fbpx

You might have heard of a FODMAP diet to help gut health, but what does it mean, who should use it and how does it work?? Let me explain a bit more about it.

 

What does FODMAP stand for?

 

The term stands for Fermentable Oligosaccharides, Disaccharides, Monosaccharides And Polyols. No clearer? Basically these are all fermentable carbohydrates that commonly trigger bloating and gas that are so prevalent in IBS. Not everyone has a problem with these foods, and they aren’t ‘unhealthy’ foods. In fact it might surprise you how common they are.

 

What are FODMAP foods?

 

FODMAPs are found in many common foods, and you might react to one type, or all of them. The main kinds of foods are:

  • Oligosaccharides: Wheat, rye, legumes and various fruits and vegetables, such as garlic and onions.
  • Disaccharides: Milk, yogurt and soft cheese. Lactose, maltose and sucrose.
  • Monosaccharides: Foods high in fructose are the main source, for example mangoes as well as sweeteners like agave syrup.
  • Polyols: Certain fruits and vegetables including blackberries, cauliflower, watermelon that are high in Mannitol, Isomalt, Maltitol, Sorbitol, and Xylitol (found in toothpaste and chewing gum)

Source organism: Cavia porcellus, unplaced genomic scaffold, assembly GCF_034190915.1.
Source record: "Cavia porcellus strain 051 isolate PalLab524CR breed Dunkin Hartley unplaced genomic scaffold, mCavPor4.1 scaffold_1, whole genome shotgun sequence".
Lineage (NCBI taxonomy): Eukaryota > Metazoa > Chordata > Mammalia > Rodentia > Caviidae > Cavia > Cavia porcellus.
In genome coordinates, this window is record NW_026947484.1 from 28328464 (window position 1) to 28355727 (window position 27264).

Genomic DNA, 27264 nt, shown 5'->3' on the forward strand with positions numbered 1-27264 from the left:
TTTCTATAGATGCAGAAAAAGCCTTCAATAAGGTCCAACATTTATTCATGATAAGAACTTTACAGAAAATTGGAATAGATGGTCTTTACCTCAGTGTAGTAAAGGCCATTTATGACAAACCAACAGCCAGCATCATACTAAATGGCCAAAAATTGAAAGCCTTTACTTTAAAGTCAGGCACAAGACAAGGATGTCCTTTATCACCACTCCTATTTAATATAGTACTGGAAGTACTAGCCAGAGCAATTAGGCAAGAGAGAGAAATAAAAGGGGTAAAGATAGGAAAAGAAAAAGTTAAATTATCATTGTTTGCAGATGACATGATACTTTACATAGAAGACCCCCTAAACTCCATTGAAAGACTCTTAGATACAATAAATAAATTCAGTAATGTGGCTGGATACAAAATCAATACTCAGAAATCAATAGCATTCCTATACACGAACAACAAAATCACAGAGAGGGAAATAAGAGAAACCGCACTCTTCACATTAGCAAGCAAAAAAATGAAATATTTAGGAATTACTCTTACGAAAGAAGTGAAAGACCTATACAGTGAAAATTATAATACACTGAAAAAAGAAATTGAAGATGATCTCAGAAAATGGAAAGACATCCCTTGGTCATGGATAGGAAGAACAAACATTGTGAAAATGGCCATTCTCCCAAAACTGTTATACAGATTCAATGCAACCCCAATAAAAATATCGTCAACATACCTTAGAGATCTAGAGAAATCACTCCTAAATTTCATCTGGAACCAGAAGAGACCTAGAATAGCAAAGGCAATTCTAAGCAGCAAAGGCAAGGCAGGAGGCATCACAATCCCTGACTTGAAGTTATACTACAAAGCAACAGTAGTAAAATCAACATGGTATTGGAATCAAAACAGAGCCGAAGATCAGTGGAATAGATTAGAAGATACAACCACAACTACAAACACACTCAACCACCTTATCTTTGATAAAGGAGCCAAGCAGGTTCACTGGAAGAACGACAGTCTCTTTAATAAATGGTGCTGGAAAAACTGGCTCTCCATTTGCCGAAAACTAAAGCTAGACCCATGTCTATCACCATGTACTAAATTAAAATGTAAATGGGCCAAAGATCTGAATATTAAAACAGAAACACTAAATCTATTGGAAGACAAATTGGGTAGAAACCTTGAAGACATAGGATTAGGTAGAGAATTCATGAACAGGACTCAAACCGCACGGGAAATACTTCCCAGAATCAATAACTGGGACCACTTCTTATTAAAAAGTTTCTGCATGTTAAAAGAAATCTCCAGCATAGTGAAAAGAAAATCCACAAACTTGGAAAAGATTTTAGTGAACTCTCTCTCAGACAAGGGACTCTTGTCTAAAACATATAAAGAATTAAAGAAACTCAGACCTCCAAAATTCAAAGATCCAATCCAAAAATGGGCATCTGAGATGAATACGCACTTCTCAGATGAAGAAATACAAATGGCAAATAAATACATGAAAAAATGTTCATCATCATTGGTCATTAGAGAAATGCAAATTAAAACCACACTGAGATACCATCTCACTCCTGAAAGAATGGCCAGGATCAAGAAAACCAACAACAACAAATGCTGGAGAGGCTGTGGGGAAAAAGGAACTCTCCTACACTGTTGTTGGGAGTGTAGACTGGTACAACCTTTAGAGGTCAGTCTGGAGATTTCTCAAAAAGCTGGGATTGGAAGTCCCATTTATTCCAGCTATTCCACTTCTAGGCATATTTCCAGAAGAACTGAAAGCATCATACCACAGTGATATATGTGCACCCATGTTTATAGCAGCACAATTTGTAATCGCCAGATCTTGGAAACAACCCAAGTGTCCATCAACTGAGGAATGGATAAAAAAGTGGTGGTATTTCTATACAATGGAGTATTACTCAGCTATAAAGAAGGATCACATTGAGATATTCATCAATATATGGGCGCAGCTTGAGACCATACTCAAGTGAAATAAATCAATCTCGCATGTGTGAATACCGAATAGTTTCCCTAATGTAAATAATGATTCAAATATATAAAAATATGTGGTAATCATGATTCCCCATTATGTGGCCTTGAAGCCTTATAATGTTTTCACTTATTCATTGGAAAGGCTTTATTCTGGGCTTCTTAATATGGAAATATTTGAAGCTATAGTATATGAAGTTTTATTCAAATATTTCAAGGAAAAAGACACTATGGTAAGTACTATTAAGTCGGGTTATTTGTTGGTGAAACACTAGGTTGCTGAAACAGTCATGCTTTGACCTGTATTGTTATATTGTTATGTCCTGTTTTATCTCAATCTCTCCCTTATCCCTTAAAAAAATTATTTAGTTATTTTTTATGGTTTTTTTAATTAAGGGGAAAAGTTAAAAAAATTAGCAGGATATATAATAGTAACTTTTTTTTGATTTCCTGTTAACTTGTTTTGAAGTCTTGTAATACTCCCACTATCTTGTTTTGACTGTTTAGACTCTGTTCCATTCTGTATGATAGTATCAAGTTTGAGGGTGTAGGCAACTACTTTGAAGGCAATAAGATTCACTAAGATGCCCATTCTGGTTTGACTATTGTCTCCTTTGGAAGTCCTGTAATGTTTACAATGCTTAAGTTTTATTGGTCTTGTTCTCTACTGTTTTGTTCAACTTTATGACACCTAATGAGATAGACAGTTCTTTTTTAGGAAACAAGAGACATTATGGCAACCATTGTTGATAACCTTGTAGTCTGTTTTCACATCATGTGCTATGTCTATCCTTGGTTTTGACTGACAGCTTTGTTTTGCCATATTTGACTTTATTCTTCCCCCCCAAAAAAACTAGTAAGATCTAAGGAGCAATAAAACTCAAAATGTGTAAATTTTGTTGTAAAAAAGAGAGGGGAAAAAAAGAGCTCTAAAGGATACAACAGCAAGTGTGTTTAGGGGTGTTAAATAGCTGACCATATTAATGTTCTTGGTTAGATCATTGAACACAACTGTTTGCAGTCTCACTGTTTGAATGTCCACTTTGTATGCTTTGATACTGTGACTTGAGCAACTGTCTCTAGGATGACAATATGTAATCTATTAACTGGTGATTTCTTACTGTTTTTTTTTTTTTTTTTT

In some people these carbohydrates produce gas due to fermentation in the gut, and draw water into the intestines causing bloating and loose stools. Fermentation in the gut is normal, but the symptoms arise for people with IBS who have a hypersensitive gut.

 

What CAN you eat on the FODMAP diet?

 

Lots of vegetables and fruits are still available to you like red peppers, courgette, green beans, pumpkin, parsnips, kiwi, blueberries, sweet potato etc. You can also eat meat, oats rice, some nuts and some low lactose dairy.

 

How to do the low-FODMAP diet

 

It’s a very tough diet to manage because it’s so restrictive, and you need to ensure you’re eating a balanced range of nutrients. I don’t recommend anyone trying to manage a dietary changes this big on their own, always work with a nutrition professional.

Think of the low FODMAP diet as a diagnostic tool that is intended to identify food triggers for symptoms of IBS rather than a way of life. In some cases if can allow some healing in the gut so we can reintroduce as much food back into your diet as possible. The low FODMAP diet should not be followed long term because it is too restrictive. The microbes in our gut need fibre and diversity. It’s more healthy for us to eat as varied a diet as possible.

To do this the diet is conducted in 3 phases:

  1. Low FODMAP Phase – 2-6 week
  2. Re-challenge Phase – reintroducing each of the FODMAP groups in a strict way, with washout period in between each group
  3. Adapted low FODMAP Phase – personalise your long term diet and gut health

 

Should you do a low FODMAP diet?

 

It’s important that your digestive symptoms have been checked out by a doctor. If you’re constantly getting constipation, diarrhoea, bloating and pains there could be other diagnoses that your doctor might make so get yourself checked out. These could include coeliac disease, inflammatory bowel disease or colonic cancer.